Tip of the Day

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Tip of the Day

Post by Bhikkhu Pesala » Sun Jun 11, 2006 5:54 pm

As this thread is getting rather long, I have added a Table of Contents
  1. Working in Clean Screen Mode
  2. To Quickly Remove Guidelines
  3. Adjusting Geometric Centre
  4. Designing Ligatures
  5. Skewing Contours
  6. Making a Smooth Bracket
  7. Making Stencil Fonts
  8. Changing Straight Lines to Curves
  9. Copy/Paste to Create Composites
  10. Arranging Toolbars
  11. Modifying WOFF Test Text
  12. Rearranging Tabs
  13. Renaming Tags
  14. Editing Glyphnames.dat
  15. Optical Metrics for Superscripts or Petite Capitals
  16. Tagging Composite Glyphs
  17. Exporting Web Fonts
  18. Editing Complex Glyphs
  19. Using A Background Image
  20. Sorting Files on Loading
  21. Using Localised forms for Roman Numerals
  22. Restoring Windows and Toolbars
  23. Saving Font Validation Results
  24. Installing to a Custom Folder
  25. Checking for Errors
  26. Checking Kerning Pairs
  27. Using Shortcuts to Speed Workflow
  28. Scripts, Features, and Lookups
  29. Alternate and Winding Fill
  30. Trimming Kerning Pairs
  31. Adjusting the Accent Position
  32. Aligning Accents Using Guidelines
  33. Tagging Multiple Glyphs in Several Fonts
  34. Autokerning Large Fonts
  35. Finding Glyphs in Large Fonts
  36. Creating an All Caps Font
  37. Adding Programs to the Launch Externals Submenu
  38. Using the Preview Toolbar to Aid Kerning
Working in Clean Screen Mode

In the Glyph Edit Window you can press "H" to hide the screen clutter, but did you know that by pressing "Alter H" you can hide it and keep it hidden?

Image

When you want to focus just on the shapes of the glyphs it helps to hide the guidelines, etc.
  • Hide the floating toolbars
  • Turn off automatic glyph validation to speed up scrolling
  • Display the Status line (F4)
  • Hide the screen clutter (Alter H).
  • Click back in the window to hide the menu
  • You can still select contours with the shortcut keys or mouse. The status line shows the position should you need it.
  • Scroll through the glyphs with Alter left and right
Do you have any more simple tips?
Last edited by Bhikkhu Pesala on Sun Sep 21, 2008 11:34 am, edited 2 times in total.
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Post by Bhikkhu Pesala » Sat May 26, 2007 11:03 am

To Quickly Remove Guidelines:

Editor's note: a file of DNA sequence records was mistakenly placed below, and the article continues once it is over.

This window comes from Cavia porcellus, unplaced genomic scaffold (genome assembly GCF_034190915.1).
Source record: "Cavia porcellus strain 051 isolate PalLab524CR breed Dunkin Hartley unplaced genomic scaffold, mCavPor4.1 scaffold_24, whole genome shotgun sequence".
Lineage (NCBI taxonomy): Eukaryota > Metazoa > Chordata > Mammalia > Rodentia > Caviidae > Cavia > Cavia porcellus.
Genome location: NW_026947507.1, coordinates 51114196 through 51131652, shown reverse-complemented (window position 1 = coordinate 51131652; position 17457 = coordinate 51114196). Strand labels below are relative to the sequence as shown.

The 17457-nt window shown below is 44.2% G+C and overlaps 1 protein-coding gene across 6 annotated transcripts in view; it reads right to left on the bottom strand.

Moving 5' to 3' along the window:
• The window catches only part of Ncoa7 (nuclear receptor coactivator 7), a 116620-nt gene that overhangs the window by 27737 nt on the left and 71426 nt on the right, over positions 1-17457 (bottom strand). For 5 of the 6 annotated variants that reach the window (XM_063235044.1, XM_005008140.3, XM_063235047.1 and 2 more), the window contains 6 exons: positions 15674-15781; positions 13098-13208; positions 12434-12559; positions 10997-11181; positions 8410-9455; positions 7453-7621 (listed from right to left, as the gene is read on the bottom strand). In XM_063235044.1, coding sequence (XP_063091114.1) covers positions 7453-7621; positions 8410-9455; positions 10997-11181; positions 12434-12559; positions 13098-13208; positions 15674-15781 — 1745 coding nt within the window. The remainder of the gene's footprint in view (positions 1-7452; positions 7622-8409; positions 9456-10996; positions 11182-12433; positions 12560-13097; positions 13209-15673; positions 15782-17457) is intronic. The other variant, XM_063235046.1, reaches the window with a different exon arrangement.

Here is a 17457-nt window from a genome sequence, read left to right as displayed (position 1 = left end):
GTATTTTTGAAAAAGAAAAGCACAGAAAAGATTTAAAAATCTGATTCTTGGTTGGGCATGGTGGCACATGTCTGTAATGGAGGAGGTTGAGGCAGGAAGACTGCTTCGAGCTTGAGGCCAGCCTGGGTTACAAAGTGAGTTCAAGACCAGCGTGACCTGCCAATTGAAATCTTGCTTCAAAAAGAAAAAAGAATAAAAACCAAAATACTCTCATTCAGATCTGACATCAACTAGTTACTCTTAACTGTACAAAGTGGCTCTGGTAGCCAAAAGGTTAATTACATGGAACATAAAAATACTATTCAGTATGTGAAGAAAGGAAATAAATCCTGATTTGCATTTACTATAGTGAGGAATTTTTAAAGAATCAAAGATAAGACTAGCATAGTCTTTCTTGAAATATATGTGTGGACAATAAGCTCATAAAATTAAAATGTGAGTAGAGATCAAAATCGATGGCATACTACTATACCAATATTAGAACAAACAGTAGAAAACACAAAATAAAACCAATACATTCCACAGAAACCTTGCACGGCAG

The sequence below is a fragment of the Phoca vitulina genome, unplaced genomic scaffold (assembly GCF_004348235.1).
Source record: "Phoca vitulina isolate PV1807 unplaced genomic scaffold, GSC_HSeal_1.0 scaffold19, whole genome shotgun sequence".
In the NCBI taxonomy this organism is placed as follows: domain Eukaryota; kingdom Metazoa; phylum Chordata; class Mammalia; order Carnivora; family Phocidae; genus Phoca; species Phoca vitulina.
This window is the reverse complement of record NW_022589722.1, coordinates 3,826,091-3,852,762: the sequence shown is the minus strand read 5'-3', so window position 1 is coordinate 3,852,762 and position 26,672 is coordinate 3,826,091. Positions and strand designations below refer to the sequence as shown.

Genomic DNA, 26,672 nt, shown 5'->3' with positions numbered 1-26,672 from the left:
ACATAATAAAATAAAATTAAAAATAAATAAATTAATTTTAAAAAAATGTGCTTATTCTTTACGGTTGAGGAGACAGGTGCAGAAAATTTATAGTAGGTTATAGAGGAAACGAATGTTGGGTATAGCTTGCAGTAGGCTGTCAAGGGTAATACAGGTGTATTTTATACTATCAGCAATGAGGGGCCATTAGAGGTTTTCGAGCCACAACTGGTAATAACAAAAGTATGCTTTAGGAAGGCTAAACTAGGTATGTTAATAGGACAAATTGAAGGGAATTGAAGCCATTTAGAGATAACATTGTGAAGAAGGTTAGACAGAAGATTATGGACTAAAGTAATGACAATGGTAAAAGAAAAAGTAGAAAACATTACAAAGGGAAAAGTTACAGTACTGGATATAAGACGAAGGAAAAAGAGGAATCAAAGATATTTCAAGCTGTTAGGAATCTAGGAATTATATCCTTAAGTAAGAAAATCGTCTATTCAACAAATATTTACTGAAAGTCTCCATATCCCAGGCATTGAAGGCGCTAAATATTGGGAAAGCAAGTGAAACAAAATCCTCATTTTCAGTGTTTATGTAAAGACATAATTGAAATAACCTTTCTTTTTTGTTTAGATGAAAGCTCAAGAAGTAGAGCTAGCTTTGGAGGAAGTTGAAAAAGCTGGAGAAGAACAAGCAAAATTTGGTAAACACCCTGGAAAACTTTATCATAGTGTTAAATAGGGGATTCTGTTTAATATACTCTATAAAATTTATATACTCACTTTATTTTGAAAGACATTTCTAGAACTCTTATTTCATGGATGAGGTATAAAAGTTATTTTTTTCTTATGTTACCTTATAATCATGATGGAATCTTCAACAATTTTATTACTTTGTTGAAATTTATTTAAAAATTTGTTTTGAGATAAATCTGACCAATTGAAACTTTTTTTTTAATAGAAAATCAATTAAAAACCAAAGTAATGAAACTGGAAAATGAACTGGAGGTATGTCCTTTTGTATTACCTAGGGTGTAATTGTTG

Double-click on the ruler and clear all, or select individual guidelines and click on delete.
Last edited by Bhikkhu Pesala on Sun Sep 21, 2008 11:34 am, edited 2 times in total.
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Post by Bhikkhu Pesala » Sat Dec 29, 2007 10:24 am

Adjusting Geometric Centre

When FontCreator completes composites it aligns diacritics on the horizontal geometric centre of a glyph. The circumflex accent will be centred on the Capital E, for example. Acute accent is offset to the right so that its one third point is centred on the base glyph, while grave accent is offset to the left.

On some glyphs, like the capital E illustrated below, this looks off centre because the visual centre is a long way from the geometric centre.

Image
Single Node Contour.png
Single Node Contour.png (213 Bytes) Viewed 14005 times
To adjust the geometric centre of the capital E so that it aligns with its visual centre one can add a single node contour. (Single node, or two node contours won't print. We can use them at the design stage and remove them later by using the font validation wizard). Insert a rectangle from the Drawing toolbar, select three nodes and delete them to leave a single node contour.

Image

Move the single node contour until the geometric centre aligns with the visual centre. You can see where the geometric centre is from the middle handles when all contours are selected. Drag a vertical guideline to where you think the visual centre should be. This is best done with no bearing lines in view to distract you.

Now, when you use Complete Composites, the accents will be aligned optically rather than geometrically, and all other accents over or under the Capital E will be correctly aligned too, because the geometric centre has moved. One can also move the geometric centre of accents in exactly the same way by adding a single node contour.

Image     Image
Last edited by Bhikkhu Pesala on Sun Sep 21, 2008 11:32 am, edited 2 times in total.
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Post by Bhikkhu Pesala » Sun Feb 03, 2008 9:56 am

Designing Ligatures

Select the ligatures in the glyph overview and press shortcut "P" to show them in the Preview Toolbar. Type a few letters to make words and repeat the whole words after the ligatures. Resize the Preview Toolbar so that pairs of words line up like this:

Image

Now, you can easily see if the spacing and kerning are right, and if the design works aesthetically or not in a line of text.

Here is the same text with Pali Italic.

Image

You can tell at once that I forgot to adjust the right side-bearings on the Qu ligature after moving the "u" to join the "Q," and in the fi after moving the i to join the f.

The contour joining the st and ct is too heavy. It should be more like the contour joining the ck.

The sp ligature uses the "p" and "s" from the regular type style, not the italic typestyle :oops: Oh well! Back to the drawing board. :(

After Making a Few Corrections

Image
Last edited by Bhikkhu Pesala on Sun Sep 21, 2008 11:31 am, edited 2 times in total.
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Post by Bhikkhu Pesala » Wed Feb 13, 2008 9:01 pm

Skewing Contours